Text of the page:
Warren is sometimes credited with broadening evangelical activism to transcend religious right preoccupations, but that's a bit deceptive. Much has been made of his work on HIV/Aids in Africa. In fact, though, Warren has taken the standard Christian conservative approach to the epidemic, which favours abstinence and prayer over condoms and sex education. I once attended Sunday services at the church of Martin Ssempa, one of Warren's protégés in Uganda and a major force in that country's devastating move away from safe-sex campaigns. It is a heartbreaking thing to watch a tongue-speaking faith-healer promise a room full of sobbing people – many of them poor, many infected with HIV – that Jesus can cure them, if only they believe in him unconditionally (belief demonstrated, of course, in part by tithing generously). [my emphasis]
But there is at least one issue on which America's Pastor is moderate in a way that the acolytes of High Broderism would recognize as such:

Meanwhile, while Warren says he opposes torture, he doesn't treat the subject with anything like the zeal he accords gay marriage and abortion. As he recently told, he never even brought up the subject with the Bush administration, where he had considerable access. Just before the 2004 election, he sent out an e-mail to his congregation outlining the five issues that he considered "non-negotiable". "In order to live a purpose-driven life – to affirm what God has clearly stated about his purpose for every person he creates – we must take a stand by finding out what the candidates believe about these five issues, and then vote accordingly," he wrote. The issues were abortion, stem-cell research, gay marriage, cloning and euthanasia. Torture, apparently, is something that decent Christians can disagree on. [my emphasis]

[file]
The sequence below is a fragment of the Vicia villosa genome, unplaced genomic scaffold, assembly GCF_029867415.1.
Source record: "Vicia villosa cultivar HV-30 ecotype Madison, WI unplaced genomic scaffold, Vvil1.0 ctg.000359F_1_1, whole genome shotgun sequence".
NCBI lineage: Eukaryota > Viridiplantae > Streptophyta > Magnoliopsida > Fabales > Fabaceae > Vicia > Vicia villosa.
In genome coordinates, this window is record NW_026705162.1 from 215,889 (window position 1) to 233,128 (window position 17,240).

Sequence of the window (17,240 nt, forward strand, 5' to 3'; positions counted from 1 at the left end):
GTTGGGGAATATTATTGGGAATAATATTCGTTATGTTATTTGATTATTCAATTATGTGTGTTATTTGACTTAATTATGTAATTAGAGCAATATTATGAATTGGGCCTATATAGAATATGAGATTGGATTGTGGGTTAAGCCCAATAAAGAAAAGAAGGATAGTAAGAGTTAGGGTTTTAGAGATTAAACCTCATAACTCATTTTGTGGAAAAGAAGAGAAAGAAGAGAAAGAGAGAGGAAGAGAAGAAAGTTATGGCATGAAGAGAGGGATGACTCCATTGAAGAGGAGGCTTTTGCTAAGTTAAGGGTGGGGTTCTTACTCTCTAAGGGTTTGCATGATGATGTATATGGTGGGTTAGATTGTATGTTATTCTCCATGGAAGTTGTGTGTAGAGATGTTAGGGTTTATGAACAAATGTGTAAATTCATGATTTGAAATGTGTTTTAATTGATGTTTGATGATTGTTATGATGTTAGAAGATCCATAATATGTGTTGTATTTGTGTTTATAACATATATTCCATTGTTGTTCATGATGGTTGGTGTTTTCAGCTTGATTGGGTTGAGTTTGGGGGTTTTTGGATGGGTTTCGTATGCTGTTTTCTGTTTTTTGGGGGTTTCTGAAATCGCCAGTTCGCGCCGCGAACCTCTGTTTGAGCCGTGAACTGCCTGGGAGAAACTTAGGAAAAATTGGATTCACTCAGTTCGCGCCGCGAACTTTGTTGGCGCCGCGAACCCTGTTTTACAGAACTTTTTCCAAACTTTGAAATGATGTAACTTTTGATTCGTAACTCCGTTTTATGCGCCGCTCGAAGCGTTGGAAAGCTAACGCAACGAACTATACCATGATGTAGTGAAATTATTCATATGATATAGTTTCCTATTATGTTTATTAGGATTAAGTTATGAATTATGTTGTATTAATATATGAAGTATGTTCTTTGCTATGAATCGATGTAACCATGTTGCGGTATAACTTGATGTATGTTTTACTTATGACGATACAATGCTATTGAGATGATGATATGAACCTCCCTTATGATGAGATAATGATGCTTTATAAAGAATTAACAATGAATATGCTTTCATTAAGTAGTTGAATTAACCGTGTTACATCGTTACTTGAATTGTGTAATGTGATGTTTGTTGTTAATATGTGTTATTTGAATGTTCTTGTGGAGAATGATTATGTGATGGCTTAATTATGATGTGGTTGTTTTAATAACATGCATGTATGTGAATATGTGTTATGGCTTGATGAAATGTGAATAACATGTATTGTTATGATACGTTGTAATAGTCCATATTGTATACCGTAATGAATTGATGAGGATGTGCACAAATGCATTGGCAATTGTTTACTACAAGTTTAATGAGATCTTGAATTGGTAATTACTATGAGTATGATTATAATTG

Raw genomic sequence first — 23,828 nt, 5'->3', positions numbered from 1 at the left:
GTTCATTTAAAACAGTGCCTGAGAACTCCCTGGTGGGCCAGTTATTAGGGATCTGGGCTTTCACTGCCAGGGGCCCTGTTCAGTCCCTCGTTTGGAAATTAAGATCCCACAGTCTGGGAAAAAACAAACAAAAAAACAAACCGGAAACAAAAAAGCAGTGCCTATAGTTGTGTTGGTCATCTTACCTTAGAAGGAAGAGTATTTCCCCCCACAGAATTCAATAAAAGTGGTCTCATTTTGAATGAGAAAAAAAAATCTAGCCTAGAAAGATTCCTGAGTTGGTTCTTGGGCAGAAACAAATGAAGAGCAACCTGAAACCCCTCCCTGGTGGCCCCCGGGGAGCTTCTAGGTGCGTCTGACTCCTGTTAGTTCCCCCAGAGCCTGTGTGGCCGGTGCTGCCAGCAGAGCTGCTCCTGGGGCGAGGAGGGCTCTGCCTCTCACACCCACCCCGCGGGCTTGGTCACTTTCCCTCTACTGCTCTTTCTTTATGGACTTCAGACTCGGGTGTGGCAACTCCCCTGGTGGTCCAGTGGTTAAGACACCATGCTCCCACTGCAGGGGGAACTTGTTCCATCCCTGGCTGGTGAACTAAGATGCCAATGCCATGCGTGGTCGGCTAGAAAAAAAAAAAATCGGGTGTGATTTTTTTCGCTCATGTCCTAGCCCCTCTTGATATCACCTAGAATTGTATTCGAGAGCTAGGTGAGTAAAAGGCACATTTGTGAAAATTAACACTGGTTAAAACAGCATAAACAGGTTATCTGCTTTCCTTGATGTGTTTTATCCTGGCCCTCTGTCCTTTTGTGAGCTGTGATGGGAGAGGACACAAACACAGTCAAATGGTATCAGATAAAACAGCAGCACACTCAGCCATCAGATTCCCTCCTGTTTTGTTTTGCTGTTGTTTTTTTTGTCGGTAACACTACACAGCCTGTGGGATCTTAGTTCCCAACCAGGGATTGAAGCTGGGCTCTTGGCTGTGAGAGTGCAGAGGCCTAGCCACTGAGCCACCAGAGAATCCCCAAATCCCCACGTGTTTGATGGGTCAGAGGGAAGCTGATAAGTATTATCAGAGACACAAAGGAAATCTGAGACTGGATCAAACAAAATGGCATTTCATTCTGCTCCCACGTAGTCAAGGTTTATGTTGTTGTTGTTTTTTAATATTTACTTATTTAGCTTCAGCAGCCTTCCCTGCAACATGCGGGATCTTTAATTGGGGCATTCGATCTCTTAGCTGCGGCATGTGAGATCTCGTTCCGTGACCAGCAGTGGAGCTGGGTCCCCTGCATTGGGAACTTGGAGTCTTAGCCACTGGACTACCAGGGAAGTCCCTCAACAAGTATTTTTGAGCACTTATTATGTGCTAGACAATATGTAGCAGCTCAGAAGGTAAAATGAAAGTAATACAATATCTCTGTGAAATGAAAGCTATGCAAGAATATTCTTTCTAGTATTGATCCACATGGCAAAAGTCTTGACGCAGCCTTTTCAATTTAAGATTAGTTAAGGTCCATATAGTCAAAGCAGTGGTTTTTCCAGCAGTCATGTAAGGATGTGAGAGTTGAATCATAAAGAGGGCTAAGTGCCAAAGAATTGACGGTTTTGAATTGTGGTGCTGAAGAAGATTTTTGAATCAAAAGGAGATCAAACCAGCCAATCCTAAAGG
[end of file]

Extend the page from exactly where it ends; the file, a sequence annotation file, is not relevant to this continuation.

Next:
Moderation as a general attitude is neither good nor bad in itself. In politics, it's held to be a virtue as opposed to "extremism". And in general, part of the point of democracy is to allow the public's business to be conducted in a calm and lawful way, i.e., in a "moderate" manner.

But the punditocracy and the Beltway Village in general use the notion of moderation in a very different way. In the creed of High Broderism, moderation and especially bipartisanship are like the Holy Grail. It's a generally Republican-friendly notion of partisanship but not mainly because of a partisan "bias". It's more a matter of being in awe of Republican macho swagger and a general sense that what is good for the very wealthy is good for America. It's partially a business assumption that to compete against the sensationalist coverage of FOX News and the venom of Republican hate radio, they have to adopt similar approaches to battle over market share. It's partly a commitment to "horse-race" coverage that focuses on who's ahead and who's behind, which implicitly assumes that "both sides" - Democrats and Republicans - are equally legitimate competitors. Even when, as in the case of torture, one side (the Republicans and some "bipartisan" Democrats) are advocating something blatantly cruel, immoral and illegal.